By Andy O’Shea
This year’s Nuit Blanche marked the first time that I didn’t start right downtown. Moving from the outside in made all the difference — Parkdale really had interactive and unusual experiences all the way through, and it seemed to be an organized community effort. Our first stop was near Queen and Roncesvalles, The Nightwatch: Shadow Play by Ed Pein, a giant tent with people and objects inside displaying different scenarios. A good start.
At Speed Art Criticism by the Toronto Alliance of Art Critics, local art experts Dan Adler and David Balzer waited inside a guitar store to critique artwork by passersby. We debated whether to go inside; we didn’t have any of our art with us. When we did go inside, Adler and Balzer graciously looked at a work of mine online and we had a nice ten minute discussion about art. They were quite receptive, and it was a very relaxed talk. Balzer was right on the money suggesting I look for Jim Flora’s work.
Parkdale featured other sites and sounds, including a band giving out coffee and cookies. For a short while, it seemed like a fun, wholesome trek through the new burgeoning art strip in Toronto’s west end.
Things turned weird as we moved east. “Lord Morpheous” had a show on Dufferin Street, and he demonstrated a lot of restraint. I don’t think this was an officially sanctioned Nuit Blanche show, but definitely exhibited the calibre of some of the best. The room was pretty intense right from the entrance, a huge drag queen wearing a creepy white mask and a giant Alice in Wonderland costume was tied up just inside the door. People walked right up to take photo after photo, like they would a statue.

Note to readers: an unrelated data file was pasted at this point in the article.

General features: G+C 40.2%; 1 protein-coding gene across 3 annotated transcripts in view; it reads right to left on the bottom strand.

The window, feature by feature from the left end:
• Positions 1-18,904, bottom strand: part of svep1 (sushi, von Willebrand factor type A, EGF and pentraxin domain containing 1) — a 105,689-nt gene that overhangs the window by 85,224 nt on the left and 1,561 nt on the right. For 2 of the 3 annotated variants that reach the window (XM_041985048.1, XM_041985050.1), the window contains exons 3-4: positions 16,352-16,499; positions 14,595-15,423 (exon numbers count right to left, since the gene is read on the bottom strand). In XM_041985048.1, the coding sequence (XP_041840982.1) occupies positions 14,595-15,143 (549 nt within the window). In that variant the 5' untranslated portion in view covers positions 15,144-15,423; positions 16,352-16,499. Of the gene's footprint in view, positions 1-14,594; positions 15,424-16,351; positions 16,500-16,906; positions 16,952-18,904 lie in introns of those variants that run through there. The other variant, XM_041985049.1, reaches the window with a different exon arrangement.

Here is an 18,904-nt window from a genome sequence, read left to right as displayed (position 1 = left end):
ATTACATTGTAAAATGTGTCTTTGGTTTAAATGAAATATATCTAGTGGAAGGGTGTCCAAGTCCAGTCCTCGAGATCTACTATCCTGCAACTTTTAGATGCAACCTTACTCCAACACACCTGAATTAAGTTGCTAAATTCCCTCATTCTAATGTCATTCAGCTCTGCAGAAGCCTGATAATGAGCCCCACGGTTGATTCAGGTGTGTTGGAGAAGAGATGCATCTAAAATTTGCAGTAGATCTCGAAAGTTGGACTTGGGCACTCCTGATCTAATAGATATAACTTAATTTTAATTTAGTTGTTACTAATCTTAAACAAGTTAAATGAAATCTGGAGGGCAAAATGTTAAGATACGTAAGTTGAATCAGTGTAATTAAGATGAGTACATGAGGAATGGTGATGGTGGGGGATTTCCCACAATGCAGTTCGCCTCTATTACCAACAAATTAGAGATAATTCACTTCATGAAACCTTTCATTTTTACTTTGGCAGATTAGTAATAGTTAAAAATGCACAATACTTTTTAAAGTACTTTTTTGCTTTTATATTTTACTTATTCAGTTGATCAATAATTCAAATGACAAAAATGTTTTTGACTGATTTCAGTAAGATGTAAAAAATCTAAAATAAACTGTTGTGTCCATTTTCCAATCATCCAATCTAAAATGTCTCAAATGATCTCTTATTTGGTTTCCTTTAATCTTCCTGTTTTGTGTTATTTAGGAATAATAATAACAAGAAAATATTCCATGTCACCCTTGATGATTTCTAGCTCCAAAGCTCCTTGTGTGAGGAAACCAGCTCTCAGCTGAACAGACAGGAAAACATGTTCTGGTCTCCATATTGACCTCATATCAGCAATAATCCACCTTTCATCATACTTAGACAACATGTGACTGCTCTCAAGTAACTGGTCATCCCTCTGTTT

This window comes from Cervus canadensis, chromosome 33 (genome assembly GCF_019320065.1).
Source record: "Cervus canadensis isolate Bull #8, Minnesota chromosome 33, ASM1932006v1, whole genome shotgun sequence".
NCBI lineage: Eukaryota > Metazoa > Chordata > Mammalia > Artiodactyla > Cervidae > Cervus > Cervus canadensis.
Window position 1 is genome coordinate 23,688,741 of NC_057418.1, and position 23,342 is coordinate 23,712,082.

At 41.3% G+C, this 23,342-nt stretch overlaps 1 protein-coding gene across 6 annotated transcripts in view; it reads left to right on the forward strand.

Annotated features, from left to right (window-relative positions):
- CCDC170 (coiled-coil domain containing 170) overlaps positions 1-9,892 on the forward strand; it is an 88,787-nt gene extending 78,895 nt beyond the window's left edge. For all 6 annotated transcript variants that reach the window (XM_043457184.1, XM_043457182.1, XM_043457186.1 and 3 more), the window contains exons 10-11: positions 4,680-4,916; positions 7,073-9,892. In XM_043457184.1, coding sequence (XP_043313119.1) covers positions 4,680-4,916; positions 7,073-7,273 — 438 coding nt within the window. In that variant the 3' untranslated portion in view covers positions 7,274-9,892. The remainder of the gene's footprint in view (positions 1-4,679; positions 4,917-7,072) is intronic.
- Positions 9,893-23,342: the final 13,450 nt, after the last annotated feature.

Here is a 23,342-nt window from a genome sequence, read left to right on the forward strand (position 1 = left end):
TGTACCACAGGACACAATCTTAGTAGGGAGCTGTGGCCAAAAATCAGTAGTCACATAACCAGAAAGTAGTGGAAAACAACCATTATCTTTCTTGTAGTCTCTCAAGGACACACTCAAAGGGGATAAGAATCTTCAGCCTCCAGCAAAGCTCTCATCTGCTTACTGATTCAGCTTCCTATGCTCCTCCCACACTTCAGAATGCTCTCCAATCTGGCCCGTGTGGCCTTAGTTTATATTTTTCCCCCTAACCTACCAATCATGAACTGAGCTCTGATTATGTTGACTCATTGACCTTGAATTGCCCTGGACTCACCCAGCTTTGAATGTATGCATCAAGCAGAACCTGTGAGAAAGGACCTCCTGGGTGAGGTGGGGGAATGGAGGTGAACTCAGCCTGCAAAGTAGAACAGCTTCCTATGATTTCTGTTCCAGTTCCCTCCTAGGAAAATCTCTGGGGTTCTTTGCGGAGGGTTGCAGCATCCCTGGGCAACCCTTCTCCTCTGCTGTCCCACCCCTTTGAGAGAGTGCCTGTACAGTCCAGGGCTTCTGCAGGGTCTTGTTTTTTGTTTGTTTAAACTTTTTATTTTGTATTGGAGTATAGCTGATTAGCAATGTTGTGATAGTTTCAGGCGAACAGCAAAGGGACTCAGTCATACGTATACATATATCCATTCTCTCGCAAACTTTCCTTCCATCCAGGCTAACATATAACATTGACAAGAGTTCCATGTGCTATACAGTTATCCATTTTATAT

There was a surprisingly friendly feeling in the room. Everyone involved seemed to be having fun, and it was packed with people looking around. I had seen posters for events like this around town, but never expected to walk in to one. Friendly and festive, but a dark place off the beaten path. The bondage posters, the equipment, discussing ropes: comfort versus durability, natural or synthetic. It was a little like visiting a separate universe. That experience is what the best of the street festival can offer (for better or for worse, I guess, depending on your take).
From there we headed to the Gladstone, always a trusted source of mind-bending experiences. The hotel had a well-attended burlesque show in its theatre, and it was packed with art lovers. Judging by their shouts and cheers, they really were appreciating the hell out of the art work they were witnessing. I have yet to see a group of people standing in front of a painting and cheering their heads off. It was fun, and that’s more than can be said for most flagship Nuit Blanche pieces year in and year out.
Upstairs at the Gladstone, Joanna Wnukovska was in a screened in booth offering passes for massages to anyone willing to participate in the installation Pump Room/Mosquito Room. Garth Johnston gave the massages. While I was there, one particularly enthused elderly admirer kept remarking on his shirtless body. She was eagerly awaiting her experience when I left.
The other pieces at the Gladstone were more typical, all a part of their Fly by Night exhibit. Highlights included the mirrored lipstick bathroom, for the excess of the idea and its execution. Other parts included the (seemingly obligatory in contemporary art) pile of objects in the middle of the floor and the TV with no signal. I don’t remember what they were called.
401 Richmond didn’t disappoint either. Inside, Martin Helmut Rels as Man With Yellow Typewriter typed silently on leaves from the floor. One that he gave to my friend, sitting with him on his bench, said, ‘LEAF ME NOW.’ So we did.
Absolutely nothing was going on through the traditional “Queen West,” and the arrival in Trinity-Bellwoods and downtown was kind of anti-climactic. The work there was sterile and/or boring, and it had considerably less edge than Parkdale’s offerings. The big campfire and picnic table in the park was so small that we walked past it even while looking for it. At Nathan Phillips Square, Daniel Lanois’ musical experience felt like an album promotion. The multitude of screens were showing the same thing — a Lanois concert with the music blasting out. At entry, we were even handed postcards promoting his new band’s debut album. On Yonge Street a van cut up to look like lace. That was it, and we went home.